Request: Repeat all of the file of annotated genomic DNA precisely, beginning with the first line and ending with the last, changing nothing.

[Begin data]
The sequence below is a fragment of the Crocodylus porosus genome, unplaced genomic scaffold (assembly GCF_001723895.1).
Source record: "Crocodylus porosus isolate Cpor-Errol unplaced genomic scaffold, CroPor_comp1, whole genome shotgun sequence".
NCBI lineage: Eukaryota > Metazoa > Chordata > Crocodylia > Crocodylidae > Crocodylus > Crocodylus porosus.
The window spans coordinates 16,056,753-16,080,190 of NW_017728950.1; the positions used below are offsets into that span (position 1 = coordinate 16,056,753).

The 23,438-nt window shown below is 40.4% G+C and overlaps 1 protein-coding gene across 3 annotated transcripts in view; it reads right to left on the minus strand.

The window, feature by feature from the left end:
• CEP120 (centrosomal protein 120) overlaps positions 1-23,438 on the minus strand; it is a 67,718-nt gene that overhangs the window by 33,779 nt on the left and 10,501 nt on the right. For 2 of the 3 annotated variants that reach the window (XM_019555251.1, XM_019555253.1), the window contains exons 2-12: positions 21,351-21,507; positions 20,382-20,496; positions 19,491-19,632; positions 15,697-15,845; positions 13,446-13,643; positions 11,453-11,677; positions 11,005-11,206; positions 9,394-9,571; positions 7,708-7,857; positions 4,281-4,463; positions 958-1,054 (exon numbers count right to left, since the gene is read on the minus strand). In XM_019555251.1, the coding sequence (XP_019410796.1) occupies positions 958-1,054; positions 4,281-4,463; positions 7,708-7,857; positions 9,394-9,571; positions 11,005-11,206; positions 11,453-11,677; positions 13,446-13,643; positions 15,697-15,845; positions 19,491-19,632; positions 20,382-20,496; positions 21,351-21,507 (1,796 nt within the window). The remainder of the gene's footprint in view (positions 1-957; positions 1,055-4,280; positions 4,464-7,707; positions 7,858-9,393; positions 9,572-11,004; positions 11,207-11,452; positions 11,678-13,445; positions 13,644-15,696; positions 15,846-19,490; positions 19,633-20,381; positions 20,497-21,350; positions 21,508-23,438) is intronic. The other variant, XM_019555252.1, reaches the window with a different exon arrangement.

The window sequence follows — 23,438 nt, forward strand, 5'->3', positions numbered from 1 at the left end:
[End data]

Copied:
The sequence below is a fragment of the Crocodylus porosus genome, unplaced genomic scaffold (assembly GCF_001723895.1).
Source record: "Crocodylus porosus isolate Cpor-Errol unplaced genomic scaffold, CroPor_comp1, whole genome shotgun sequence".
NCBI lineage: Eukaryota > Metazoa > Chordata > Crocodylia > Crocodylidae > Crocodylus > Crocodylus porosus.
The window spans coordinates 16,056,753-16,080,190 of NW_017728950.1; the positions used below are offsets into that span (position 1 = coordinate 16,056,753).

The 23,438-nt window shown below is 40.4% G+C and overlaps 1 protein-coding gene across 3 annotated transcripts in view; it reads right to left on the minus strand.

The window, feature by feature from the left end:
• CEP120 (centrosomal protein 120) overlaps positions 1-23,438 on the minus strand; it is a 67,718-nt gene that overhangs the window by 33,779 nt on the left and 10,501 nt on the right. For 2 of the 3 annotated variants that reach the window (XM_019555251.1, XM_019555253.1), the window contains exons 2-12: positions 21,351-21,507; positions 20,382-20,496; positions 19,491-19,632; positions 15,697-15,845; positions 13,446-13,643; positions 11,453-11,677; positions 11,005-11,206; positions 9,394-9,571; positions 7,708-7,857; positions 4,281-4,463; positions 958-1,054 (exon numbers count right to left, since the gene is read on the minus strand). In XM_019555251.1, the coding sequence (XP_019410796.1) occupies positions 958-1,054; positions 4,281-4,463; positions 7,708-7,857; positions 9,394-9,571; positions 11,005-11,206; positions 11,453-11,677; positions 13,446-13,643; positions 15,697-15,845; positions 19,491-19,632; positions 20,382-20,496; positions 21,351-21,507 (1,796 nt within the window). The remainder of the gene's footprint in view (positions 1-957; positions 1,055-4,280; positions 4,464-7,707; positions 7,858-9,393; positions 9,572-11,004; positions 11,207-11,452; positions 11,678-13,445; positions 13,644-15,696; positions 15,846-19,490; positions 19,633-20,381; positions 20,497-21,350; positions 21,508-23,438) is intronic. The other variant, XM_019555252.1, reaches the window with a different exon arrangement.

The window sequence follows — 23,438 nt, forward strand, 5'->3', positions numbered from 1 at the left end: